Military Advantage

NATO, DoD Spending Crunch


Yesterday, Defense Secretary Leon Panetta announced that the current budget crisis will preempt full U.S. involvement in the current NATO operations in Afghanistan and Libya. At a time when most NATO countries are hurting for money, they will also need to pick up more of the load.

This could be connected to the White House's recent position that DoD spending should be constricted in favor of spending for VA Healthcare. Under the Budget Control Act, overall spending is capped for the Defense Depart­ment, State Depart­ment, Vet­er­ans Admin­is­tra­tion and Depart­ment of Home­land Security. It's nice to see our government choosing veterans over defense spending for a change.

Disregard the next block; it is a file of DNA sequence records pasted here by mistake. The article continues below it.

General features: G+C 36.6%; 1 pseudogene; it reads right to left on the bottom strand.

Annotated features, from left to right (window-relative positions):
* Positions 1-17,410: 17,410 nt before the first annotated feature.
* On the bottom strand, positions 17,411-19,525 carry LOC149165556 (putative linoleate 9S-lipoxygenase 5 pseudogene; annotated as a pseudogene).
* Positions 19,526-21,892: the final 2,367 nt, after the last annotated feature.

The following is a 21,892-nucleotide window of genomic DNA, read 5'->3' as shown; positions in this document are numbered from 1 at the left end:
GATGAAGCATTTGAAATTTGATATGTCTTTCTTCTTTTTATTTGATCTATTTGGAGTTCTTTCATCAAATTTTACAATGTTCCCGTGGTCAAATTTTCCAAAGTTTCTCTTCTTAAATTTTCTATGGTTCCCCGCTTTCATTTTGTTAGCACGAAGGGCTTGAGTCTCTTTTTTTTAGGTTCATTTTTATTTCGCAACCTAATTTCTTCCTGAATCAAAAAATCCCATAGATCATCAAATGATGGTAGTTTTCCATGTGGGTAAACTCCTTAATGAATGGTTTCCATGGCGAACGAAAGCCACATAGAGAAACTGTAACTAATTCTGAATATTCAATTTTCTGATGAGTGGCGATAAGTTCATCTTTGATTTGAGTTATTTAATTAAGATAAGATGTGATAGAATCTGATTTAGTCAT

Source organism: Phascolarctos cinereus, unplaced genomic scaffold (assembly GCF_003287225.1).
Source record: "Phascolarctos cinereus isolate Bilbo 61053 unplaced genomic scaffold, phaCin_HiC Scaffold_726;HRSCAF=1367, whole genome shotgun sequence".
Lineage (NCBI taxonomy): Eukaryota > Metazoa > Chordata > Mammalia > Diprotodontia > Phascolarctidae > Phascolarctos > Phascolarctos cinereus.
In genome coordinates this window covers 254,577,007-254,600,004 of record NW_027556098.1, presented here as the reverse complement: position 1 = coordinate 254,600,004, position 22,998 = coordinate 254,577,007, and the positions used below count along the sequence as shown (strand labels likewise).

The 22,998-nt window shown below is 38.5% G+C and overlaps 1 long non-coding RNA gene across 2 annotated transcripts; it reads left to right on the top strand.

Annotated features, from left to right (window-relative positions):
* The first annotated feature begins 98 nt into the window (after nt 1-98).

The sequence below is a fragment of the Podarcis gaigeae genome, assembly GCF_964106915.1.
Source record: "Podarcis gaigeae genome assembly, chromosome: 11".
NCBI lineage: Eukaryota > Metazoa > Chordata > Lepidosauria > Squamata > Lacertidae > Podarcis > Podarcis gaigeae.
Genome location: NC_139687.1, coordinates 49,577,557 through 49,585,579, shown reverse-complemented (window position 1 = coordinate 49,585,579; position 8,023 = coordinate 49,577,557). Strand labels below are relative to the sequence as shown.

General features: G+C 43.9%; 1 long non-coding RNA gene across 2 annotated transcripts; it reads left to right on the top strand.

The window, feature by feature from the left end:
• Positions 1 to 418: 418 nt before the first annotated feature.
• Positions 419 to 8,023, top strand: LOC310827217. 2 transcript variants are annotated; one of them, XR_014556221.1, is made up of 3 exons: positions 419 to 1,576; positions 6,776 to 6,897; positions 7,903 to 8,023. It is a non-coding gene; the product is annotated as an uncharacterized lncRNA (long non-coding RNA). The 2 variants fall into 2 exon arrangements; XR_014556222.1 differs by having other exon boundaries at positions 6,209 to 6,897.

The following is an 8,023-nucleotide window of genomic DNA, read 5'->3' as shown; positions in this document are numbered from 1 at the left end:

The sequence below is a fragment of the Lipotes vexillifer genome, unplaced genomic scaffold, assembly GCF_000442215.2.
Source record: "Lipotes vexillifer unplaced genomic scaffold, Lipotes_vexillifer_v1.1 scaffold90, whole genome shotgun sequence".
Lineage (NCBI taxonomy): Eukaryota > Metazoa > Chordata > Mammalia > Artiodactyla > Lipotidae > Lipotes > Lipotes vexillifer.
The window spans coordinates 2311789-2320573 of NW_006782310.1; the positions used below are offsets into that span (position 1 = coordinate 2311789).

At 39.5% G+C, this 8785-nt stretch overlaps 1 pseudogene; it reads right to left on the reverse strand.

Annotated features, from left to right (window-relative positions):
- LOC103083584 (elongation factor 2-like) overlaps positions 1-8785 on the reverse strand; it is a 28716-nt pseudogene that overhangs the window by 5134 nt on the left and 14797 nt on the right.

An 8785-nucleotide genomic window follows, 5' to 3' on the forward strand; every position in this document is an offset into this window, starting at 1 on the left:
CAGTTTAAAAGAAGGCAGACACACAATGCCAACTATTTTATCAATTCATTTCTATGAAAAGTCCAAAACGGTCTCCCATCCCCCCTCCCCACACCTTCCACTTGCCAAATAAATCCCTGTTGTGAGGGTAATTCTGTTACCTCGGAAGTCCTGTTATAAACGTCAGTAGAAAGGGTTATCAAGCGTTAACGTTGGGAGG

As for Panetta's current request, a similar request from former Secretary Gates did not work when the world economy was “flowing with milk and honey.” That said, I have three words to Secretary Panetta this time around, “Good luck, buddy.” But maybe he can sell snow to Eskimos better than Gates.

Currently, the U.S. has openly admitted to providing tankers, intelligence, surveillance, recon and drones in the current conflicts. Assumedly, these are the resources that will need to be scaled back in the future since it’s unlikely that any additional funds will come from any of the European Union nations involved in NATO.

Meanwhile, the Defense Authorization Bill is being held up by Senate Majority Leader Harry Reid, D-Nevada.

Given the recent drawdown in Defense spending to support Veterans Healthcare, for a lack of a better way of putting it, it appears the Department of Defense and the Pentagon are essentially getting it from both ends. While we all support spending focused on veterans, we all share an equal concern that our military can no longer afford its prior military commitments.


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